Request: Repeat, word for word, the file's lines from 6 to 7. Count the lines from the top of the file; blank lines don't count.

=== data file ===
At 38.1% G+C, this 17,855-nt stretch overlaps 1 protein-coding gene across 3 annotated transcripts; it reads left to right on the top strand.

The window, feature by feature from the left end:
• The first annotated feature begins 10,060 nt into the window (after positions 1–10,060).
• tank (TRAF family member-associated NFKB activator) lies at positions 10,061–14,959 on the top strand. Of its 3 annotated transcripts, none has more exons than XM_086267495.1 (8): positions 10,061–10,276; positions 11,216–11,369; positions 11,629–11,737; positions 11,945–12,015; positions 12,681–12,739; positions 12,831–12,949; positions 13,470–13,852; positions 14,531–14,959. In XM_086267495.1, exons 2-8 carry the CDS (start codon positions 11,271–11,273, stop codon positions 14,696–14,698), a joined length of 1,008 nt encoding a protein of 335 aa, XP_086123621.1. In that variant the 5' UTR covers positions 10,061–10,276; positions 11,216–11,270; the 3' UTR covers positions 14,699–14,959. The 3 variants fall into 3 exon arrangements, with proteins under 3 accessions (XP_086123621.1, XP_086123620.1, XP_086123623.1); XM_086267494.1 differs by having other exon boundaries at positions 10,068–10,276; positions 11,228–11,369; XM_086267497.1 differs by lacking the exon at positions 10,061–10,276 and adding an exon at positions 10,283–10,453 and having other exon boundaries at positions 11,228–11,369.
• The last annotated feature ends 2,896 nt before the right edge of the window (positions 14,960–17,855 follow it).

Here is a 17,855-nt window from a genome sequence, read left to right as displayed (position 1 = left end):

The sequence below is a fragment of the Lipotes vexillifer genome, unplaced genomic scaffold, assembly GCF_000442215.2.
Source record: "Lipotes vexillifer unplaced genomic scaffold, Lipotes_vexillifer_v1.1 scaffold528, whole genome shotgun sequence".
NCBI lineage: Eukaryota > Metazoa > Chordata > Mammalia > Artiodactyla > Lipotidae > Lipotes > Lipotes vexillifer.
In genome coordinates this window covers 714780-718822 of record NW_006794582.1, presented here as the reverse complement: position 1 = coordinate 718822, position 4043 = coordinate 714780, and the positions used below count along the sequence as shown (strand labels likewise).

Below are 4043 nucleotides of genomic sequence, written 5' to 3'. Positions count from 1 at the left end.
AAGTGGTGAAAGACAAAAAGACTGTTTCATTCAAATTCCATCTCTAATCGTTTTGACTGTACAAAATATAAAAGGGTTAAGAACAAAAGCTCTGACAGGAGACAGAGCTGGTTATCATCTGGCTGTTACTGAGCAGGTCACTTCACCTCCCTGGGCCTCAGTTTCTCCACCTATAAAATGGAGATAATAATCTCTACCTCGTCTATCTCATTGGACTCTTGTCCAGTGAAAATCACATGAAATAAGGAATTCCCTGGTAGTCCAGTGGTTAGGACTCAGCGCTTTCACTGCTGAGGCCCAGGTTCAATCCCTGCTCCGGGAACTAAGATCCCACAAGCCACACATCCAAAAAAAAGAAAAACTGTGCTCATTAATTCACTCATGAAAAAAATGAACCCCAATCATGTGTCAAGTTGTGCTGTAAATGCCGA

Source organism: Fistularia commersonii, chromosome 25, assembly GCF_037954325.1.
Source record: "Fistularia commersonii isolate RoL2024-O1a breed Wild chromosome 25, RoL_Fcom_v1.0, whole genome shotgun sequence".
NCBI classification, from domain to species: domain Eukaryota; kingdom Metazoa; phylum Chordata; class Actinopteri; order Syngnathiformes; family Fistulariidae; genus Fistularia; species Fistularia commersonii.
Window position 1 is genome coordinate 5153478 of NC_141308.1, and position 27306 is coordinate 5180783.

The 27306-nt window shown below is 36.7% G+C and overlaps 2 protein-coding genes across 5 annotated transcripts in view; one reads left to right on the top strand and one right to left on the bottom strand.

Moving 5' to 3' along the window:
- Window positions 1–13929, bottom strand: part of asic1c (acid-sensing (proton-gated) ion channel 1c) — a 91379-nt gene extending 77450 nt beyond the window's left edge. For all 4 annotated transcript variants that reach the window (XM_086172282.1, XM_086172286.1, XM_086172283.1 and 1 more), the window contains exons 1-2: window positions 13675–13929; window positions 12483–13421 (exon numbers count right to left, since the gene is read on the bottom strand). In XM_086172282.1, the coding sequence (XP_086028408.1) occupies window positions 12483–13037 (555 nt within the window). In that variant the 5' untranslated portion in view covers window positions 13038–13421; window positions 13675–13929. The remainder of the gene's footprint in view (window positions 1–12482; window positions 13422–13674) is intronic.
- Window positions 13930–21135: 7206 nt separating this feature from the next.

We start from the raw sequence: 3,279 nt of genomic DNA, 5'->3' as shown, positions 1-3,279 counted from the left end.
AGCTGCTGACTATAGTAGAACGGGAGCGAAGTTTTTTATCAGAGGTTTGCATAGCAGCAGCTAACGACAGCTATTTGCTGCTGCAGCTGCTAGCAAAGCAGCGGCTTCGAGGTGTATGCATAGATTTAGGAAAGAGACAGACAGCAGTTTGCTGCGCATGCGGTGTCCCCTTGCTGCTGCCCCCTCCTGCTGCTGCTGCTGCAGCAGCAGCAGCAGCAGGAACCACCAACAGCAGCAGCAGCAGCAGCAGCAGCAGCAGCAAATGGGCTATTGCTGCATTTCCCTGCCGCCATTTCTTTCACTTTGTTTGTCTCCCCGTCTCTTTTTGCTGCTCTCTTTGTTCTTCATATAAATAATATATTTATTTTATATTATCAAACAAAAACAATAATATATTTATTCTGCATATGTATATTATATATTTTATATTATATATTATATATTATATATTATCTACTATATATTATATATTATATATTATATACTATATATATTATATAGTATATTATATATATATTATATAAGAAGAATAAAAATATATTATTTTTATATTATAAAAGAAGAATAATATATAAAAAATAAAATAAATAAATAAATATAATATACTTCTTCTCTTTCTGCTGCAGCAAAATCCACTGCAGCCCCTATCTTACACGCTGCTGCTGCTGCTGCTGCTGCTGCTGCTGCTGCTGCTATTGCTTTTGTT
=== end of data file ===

Here is a 17,855-nt window from a genome sequence, read left to right as displayed (position 1 = left end):

The sequence below is a fragment of the Lipotes vexillifer genome, unplaced genomic scaffold, assembly GCF_000442215.2.